Remembering Stan Hollands – It was very much down to Stan Hollands that Willow Park, Marks Hill Wood, Hoppit Shaw and the Dunton Slopes – all of which now constitute the Langdon Nature Reserve – were not built upon. In 1965, the Basildon Development Corporation published its Master Plan, envisaging such development. Stan opposed this steadfastly – despite the fact that he stood to gain hugely financially, in that he owned a substantial area of land off The Chase (within what is now called Willow Park).
His dogged opposition was a major factor in the Planning Inspector calling a rethink of the South–West Area of the proposed New Town. Stan followed all the twists and turns of the planners, politicians and bureaucrats, ultimately presenting much detailed evidence at the South-West Area public enquiry in 1975. He was not alone: there were other protesters and presenters of evidence, including the Basildon Natural History Society.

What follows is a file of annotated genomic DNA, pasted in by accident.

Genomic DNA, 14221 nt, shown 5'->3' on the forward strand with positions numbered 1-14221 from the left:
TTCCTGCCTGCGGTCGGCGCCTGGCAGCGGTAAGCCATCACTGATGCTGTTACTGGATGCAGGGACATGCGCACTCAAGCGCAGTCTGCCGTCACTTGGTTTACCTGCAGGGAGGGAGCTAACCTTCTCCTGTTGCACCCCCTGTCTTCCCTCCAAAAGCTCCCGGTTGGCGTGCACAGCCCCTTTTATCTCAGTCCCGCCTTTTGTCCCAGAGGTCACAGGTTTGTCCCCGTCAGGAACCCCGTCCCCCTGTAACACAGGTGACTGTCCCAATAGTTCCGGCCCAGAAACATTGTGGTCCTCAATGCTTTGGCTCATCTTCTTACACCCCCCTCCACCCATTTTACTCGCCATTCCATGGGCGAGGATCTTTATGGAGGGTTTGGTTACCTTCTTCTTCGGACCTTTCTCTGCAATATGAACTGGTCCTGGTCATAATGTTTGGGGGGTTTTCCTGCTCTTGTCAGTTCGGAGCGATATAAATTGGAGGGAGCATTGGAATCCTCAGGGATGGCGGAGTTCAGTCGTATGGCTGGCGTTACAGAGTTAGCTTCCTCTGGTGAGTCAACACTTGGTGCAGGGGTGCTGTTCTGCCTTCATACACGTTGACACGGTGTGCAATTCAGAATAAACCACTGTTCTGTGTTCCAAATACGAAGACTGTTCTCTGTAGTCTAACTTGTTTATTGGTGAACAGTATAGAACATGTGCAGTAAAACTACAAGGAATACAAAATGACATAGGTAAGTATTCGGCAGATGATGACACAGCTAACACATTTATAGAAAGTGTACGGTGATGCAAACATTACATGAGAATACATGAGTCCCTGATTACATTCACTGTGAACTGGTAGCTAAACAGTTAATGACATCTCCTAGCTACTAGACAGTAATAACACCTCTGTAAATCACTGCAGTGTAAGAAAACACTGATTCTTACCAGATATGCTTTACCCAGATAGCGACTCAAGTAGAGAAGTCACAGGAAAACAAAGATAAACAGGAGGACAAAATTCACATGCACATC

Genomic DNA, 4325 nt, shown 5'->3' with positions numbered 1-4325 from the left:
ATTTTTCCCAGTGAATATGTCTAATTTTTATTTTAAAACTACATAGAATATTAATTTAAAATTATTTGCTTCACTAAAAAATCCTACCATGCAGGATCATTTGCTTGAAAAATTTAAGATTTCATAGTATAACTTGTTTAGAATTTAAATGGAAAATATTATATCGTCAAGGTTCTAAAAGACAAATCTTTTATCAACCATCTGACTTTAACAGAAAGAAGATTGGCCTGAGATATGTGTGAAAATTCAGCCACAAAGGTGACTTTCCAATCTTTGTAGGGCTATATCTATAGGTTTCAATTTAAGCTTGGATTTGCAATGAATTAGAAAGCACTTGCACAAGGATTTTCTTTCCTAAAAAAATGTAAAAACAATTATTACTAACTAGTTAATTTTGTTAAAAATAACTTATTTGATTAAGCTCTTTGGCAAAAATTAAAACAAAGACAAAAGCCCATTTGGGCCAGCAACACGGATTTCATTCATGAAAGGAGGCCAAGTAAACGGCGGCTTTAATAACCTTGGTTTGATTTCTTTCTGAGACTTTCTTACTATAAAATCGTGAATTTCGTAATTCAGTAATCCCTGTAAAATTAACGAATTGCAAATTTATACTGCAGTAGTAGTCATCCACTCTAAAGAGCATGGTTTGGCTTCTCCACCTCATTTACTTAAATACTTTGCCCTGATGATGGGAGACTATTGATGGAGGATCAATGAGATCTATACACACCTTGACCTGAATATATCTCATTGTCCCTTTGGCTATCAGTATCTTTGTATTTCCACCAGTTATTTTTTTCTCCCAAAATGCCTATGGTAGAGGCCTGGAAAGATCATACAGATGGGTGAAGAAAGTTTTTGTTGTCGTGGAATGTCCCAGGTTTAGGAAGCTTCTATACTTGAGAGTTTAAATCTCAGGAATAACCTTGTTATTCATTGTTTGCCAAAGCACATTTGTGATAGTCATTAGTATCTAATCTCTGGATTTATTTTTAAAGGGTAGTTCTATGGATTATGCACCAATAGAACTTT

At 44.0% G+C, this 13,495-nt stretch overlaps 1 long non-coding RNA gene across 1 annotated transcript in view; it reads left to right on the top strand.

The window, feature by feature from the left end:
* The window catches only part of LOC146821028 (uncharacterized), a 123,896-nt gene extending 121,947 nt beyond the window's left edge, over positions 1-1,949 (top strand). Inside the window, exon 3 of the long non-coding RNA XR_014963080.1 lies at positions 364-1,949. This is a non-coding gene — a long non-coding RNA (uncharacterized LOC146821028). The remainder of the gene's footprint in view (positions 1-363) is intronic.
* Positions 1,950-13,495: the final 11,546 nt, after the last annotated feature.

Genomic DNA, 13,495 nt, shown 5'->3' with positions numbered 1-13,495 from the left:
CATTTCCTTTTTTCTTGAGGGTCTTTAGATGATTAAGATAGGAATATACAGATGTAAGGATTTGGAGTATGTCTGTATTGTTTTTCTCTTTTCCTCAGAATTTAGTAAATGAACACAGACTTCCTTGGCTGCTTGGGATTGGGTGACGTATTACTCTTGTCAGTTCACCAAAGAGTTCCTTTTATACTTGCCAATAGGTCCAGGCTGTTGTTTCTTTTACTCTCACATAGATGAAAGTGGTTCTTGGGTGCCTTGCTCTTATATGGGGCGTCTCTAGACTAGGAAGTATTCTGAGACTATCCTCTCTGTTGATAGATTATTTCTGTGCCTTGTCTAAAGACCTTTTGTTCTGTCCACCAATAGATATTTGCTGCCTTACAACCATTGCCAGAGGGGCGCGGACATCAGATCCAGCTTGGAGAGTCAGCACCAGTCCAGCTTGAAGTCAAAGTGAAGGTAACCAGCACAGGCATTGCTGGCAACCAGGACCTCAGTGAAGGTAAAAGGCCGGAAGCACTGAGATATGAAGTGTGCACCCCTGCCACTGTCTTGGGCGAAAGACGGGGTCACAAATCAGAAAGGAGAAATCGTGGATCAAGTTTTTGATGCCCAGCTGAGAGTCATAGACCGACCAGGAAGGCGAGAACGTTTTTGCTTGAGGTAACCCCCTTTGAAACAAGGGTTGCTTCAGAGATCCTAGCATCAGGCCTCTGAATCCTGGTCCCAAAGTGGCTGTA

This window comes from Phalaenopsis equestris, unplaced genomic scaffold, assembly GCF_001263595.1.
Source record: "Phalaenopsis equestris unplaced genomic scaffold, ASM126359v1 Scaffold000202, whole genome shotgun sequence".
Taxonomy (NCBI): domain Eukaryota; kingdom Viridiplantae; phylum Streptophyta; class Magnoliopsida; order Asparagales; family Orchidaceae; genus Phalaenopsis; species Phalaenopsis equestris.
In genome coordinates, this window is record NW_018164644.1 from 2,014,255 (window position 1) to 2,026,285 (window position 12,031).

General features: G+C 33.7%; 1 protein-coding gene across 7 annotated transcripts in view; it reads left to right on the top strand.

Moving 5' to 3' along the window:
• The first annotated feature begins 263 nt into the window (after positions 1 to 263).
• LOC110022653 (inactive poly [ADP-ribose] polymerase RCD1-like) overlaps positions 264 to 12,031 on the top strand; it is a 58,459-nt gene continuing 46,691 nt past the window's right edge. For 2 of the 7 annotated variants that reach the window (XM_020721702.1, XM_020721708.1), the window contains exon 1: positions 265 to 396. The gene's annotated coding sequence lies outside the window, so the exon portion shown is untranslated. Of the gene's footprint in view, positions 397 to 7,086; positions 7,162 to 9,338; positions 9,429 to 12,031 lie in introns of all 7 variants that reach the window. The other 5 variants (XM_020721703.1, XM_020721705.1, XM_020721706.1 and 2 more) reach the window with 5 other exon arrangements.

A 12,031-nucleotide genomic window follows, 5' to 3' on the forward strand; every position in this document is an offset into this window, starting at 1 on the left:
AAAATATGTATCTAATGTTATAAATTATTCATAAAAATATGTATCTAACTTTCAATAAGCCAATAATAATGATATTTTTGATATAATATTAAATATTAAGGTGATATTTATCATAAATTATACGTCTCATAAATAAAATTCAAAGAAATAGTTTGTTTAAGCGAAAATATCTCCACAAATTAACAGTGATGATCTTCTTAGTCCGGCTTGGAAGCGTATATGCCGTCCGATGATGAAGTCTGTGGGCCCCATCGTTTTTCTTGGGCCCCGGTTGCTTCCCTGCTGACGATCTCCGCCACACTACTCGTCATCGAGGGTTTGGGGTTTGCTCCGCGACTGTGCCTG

Nevertheless, it was Stan’s detailed submission that went far in convincing the Planning Inspector that these lovely areas of Langdon Hills and Dunton should not be built upon and they were duly dropped from the Development Corporation’s plans, despite the fact that the Corporation had spent a lot of public money in buying up land at very generous prices.
Stan’s land centred upon the family bungalow ‘Tu Wong’ (an Australian name: his father was Australian), which is now at the heart of Willow Park but very hard to locate. Stan’s love of Langdon Hills was greater than his love of money.
Dry Street Memorial Church was his and his wife Dorothy’s church, along with Langdon Hills Methodist. Stan’s mother was the regular organist at Dry Street.
Subsequently, the Development Corporation wished to name something after Stan, but he demurred. They got their way post-mortem and Hollands’ Walk on the Glenmere Estate at Vange commemorates him.
Dr. Rodney Cole